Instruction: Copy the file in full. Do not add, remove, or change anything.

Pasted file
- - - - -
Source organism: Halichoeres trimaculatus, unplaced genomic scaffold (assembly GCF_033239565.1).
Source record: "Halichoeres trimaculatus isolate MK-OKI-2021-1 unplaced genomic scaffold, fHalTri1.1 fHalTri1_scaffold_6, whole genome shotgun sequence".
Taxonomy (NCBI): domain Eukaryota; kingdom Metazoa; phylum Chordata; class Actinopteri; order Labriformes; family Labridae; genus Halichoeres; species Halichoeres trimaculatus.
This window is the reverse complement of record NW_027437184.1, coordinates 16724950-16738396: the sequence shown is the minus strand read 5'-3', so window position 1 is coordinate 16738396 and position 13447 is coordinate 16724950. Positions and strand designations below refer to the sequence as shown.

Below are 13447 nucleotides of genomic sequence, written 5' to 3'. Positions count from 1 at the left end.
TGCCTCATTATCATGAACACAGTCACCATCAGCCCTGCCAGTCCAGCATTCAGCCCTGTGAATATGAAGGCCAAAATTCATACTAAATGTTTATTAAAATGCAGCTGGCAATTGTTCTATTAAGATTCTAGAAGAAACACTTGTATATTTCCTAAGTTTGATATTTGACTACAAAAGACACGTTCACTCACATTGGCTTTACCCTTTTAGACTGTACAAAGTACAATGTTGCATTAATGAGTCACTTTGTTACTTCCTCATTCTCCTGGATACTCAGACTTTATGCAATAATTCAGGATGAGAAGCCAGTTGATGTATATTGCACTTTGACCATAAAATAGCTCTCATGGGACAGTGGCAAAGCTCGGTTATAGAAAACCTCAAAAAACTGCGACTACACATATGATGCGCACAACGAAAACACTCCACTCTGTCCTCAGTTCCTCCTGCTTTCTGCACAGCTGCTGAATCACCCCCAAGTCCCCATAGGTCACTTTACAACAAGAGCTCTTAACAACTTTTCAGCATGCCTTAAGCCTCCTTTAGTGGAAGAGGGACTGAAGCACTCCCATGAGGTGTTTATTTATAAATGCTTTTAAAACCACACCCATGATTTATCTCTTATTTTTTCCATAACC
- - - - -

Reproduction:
Source organism: Halichoeres trimaculatus, unplaced genomic scaffold (assembly GCF_033239565.1).
Source record: "Halichoeres trimaculatus isolate MK-OKI-2021-1 unplaced genomic scaffold, fHalTri1.1 fHalTri1_scaffold_6, whole genome shotgun sequence".
Taxonomy (NCBI): domain Eukaryota; kingdom Metazoa; phylum Chordata; class Actinopteri; order Labriformes; family Labridae; genus Halichoeres; species Halichoeres trimaculatus.
This window is the reverse complement of record NW_027437184.1, coordinates 16724950-16738396: the sequence shown is the minus strand read 5'-3', so window position 1 is coordinate 16738396 and position 13447 is coordinate 16724950. Positions and strand designations below refer to the sequence as shown.

Below are 13447 nucleotides of genomic sequence, written 5' to 3'. Positions count from 1 at the left end.
TGCCTCATTATCATGAACACAGTCACCATCAGCCCTGCCAGTCCAGCATTCAGCCCTGTGAATATGAAGGCCAAAATTCATACTAAATGTTTATTAAAATGCAGCTGGCAATTGTTCTATTAAGATTCTAGAAGAAACACTTGTATATTTCCTAAGTTTGATATTTGACTACAAAAGACACGTTCACTCACATTGGCTTTACCCTTTTAGACTGTACAAAGTACAATGTTGCATTAATGAGTCACTTTGTTACTTCCTCATTCTCCTGGATACTCAGACTTTATGCAATAATTCAGGATGAGAAGCCAGTTGATGTATATTGCACTTTGACCATAAAATAGCTCTCATGGGACAGTGGCAAAGCTCGGTTATAGAAAACCTCAAAAAACTGCGACTACACATATGATGCGCACAACGAAAACACTCCACTCTGTCCTCAGTTCCTCCTGCTTTCTGCACAGCTGCTGAATCACCCCCAAGTCCCCATAGGTCACTTTACAACAAGAGCTCTTAACAACTTTTCAGCATGCCTTAAGCCTCCTTTAGTGGAAGAGGGACTGAAGCACTCCCATGAGGTGTTTATTTATAAATGCTTTTAAAACCACACCCATGATTTATCTCTTATTTTTTCCATAACC